I recently started reading ‘Such a Fun Age’ by Kiley Reid, and it was such a fantastic, refreshing read that I finished it in a matter of days!
‘Such a Fun Age’ follows the story of Emira, a young black woman living in Philadelphia, and working for a rich white family as their nanny. Emira is 25, broke, and finds herself loving the child she looks after- despite finding Mr and Mrs Chamberlain a lot to handle. She isn’t really sure what she wants to do with her life, and she feels a bit lost about her career.
The book also follows Alix Chamberlain, Emira’s boss. She has recently made the move to Philadelphia and she struggles to fit in after loving her busy, workaholic life in New York. She is obsessed with how things appear, running a feminist blog and social media- and even writing a book about how she requests items from well-known companies in exchange for promotion.
As a blogger myself, I found it interesting (and a little unbelievable) how she managed to score such amazing product collaborations- and I loved watching as she grew from a small blogger into a panel guest, feminist writer, and famous social media presence.
I thought that Alix’s character was going to be relatable, but to be honest her narration soon became very manipulative, particularly as she became more involved with the life of her nanny. After an incident in a local grocery store, Alix slowly becomes obsessed with Emira- to the point where it becomes very uncomfortable.
Alix wants to be in Emira’s life and she becomes obsessed with what she’s doing, who she’s dating, and how she lives her life. She tries to prove to Emira that she is not the “typical” rich white woman- and in doing so goes to crazy lengths to keep up appearances.
Emira starts a relationship with an older white man early in the book, and he also acts a little strange about Emira’s race. He encourages Emira to fight battles that she doesn’t want to, and his obsession with race, like Alix, comes across as strange and a little creepy.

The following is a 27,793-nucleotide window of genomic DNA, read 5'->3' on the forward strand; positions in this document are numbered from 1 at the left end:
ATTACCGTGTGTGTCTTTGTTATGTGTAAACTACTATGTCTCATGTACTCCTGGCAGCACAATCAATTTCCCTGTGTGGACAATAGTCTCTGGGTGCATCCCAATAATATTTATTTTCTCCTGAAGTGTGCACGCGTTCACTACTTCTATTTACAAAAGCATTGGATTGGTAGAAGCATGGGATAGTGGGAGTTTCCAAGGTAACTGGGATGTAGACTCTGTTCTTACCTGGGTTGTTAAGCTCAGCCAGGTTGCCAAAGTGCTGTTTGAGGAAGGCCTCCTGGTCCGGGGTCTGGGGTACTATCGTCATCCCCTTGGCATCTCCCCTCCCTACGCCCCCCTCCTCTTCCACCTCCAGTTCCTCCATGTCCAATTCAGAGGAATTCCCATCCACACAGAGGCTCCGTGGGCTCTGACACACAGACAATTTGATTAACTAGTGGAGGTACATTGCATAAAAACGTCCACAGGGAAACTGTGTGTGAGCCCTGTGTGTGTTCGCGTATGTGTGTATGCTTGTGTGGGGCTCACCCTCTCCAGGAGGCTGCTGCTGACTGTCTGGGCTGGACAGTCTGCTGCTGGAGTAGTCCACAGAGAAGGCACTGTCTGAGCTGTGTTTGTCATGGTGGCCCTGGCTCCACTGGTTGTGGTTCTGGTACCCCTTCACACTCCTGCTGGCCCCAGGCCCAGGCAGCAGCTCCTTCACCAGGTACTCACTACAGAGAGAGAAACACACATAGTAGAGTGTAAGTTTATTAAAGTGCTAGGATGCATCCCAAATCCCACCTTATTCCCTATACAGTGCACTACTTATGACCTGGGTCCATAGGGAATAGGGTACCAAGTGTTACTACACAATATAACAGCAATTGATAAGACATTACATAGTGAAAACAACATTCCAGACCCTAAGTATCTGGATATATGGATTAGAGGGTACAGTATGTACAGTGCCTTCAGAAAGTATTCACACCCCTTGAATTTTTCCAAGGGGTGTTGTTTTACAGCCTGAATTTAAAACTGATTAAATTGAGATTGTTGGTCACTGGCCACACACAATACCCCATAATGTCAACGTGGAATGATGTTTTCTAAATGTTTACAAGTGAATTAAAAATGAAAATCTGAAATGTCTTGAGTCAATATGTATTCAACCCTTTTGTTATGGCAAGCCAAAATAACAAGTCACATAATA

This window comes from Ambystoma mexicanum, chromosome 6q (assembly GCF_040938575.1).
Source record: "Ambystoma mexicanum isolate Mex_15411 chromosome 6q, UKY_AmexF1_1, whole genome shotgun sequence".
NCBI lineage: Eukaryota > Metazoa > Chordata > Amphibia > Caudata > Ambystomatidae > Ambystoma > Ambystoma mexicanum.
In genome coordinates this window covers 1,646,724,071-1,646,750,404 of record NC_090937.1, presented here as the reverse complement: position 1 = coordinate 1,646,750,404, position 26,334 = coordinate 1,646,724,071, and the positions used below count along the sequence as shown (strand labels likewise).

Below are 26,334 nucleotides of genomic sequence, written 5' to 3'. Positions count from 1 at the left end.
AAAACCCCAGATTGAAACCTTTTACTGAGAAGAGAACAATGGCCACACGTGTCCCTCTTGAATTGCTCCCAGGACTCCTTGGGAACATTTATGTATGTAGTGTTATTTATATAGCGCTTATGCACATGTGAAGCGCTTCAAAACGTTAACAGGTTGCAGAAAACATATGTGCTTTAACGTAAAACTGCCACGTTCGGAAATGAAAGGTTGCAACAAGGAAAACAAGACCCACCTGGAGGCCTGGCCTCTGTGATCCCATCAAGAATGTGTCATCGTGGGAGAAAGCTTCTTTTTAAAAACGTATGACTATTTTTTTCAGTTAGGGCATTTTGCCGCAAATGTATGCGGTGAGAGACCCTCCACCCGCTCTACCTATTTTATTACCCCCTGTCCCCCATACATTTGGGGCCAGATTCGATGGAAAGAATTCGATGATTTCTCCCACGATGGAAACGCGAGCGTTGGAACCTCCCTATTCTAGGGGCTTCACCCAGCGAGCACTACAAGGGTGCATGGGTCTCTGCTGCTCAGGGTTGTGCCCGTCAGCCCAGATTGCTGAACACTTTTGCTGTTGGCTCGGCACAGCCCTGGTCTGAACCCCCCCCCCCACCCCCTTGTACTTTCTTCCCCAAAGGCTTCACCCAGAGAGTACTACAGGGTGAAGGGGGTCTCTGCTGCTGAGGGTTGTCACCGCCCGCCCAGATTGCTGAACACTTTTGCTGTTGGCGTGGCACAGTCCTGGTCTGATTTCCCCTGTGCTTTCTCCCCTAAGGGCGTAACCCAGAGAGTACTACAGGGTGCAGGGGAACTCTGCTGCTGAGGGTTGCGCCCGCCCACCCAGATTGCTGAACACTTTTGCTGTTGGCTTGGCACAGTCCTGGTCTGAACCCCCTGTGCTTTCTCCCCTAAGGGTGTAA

It seems by viewing Emira as “different” both those characters create her into something she’s not- and whether it’s a fetish, an obsession with looking good, or just curiosity- it brings up some very uncomfortable but insightful questions about otherness and the experience of people of colour in America.
The obsession of Kelley and Alix with race is very striking in this book. Alix is obsessed with making Emira’s life better somehow, and she wants to be friends with her to the point of pure obsession. Alix’s friends also try to make Emira’s life “better”- thinking that because they have more money, or even because they are white, they know better than Emira.
I loved this book. It was easy to read, refreshing, and fast-paced, but it also managed to effectively tackle some very interesting, often uncomfortable, questions about race that I’ve never seen in other fiction.
I thought the different dynamics between the characters were very interesting. Alix’s rich friends want to “improve” Emira in a way that was both patronising and suggested the condescension of awful times gone past.
One of these friends is a rich, middle-class black woman- and she is even more condescending towards Emira. It seems that as well as the issue of race, Reid also wants to show the class issues at play, with Emira struggling financially throughout the book.
The dynamic between Emira and her boyfriend Kelley was also illuminating, and Kelley’s obsessions with “doing the right thing” showed his ignorance and inability to listen to what Emira actually needed. Yes, the incident at the grocery store is wrong- but it is Emira’s choice whether she fights it or not.
Kelley and Alix have a history, too, and so the dynamic between these characters is also interesting to read. Both characters see each other as “wrong” and “right” and I loved considering the complex moral questions that run throughout this book.
In some ways, Alix acts as if people of colour are just people that white people, such as Kelley, want to outsmart and use- even though she is doing the same thing by being so over-protective and possessive of Emira.
I’ve honestly never read anything like this book! ‘Such a Fun Age’ was such a refreshing read and I loved how Emira’s narration was so realistic, funny, and well-written. I’ve never read anything that so realistically represents the experience of a character, while still maintaining an easy-to-read, refreshing feel that made this an enjoyable read.
I would recommend this book for anyone who likes a refreshing read with very modern, realistic characters. There were times when I felt uncomfortable, times when I laughed out loud, and times when I couldn’t believe what Emira had to go through everyday.
Have you read ‘Such a Fun Age’ by Kiley Reid? Do you want to read this refreshing book now you’ve read my review? What is your favourite read at the moment?
Let me know all your thoughts in the comments below 🙂
Happy reading x
Picture credits here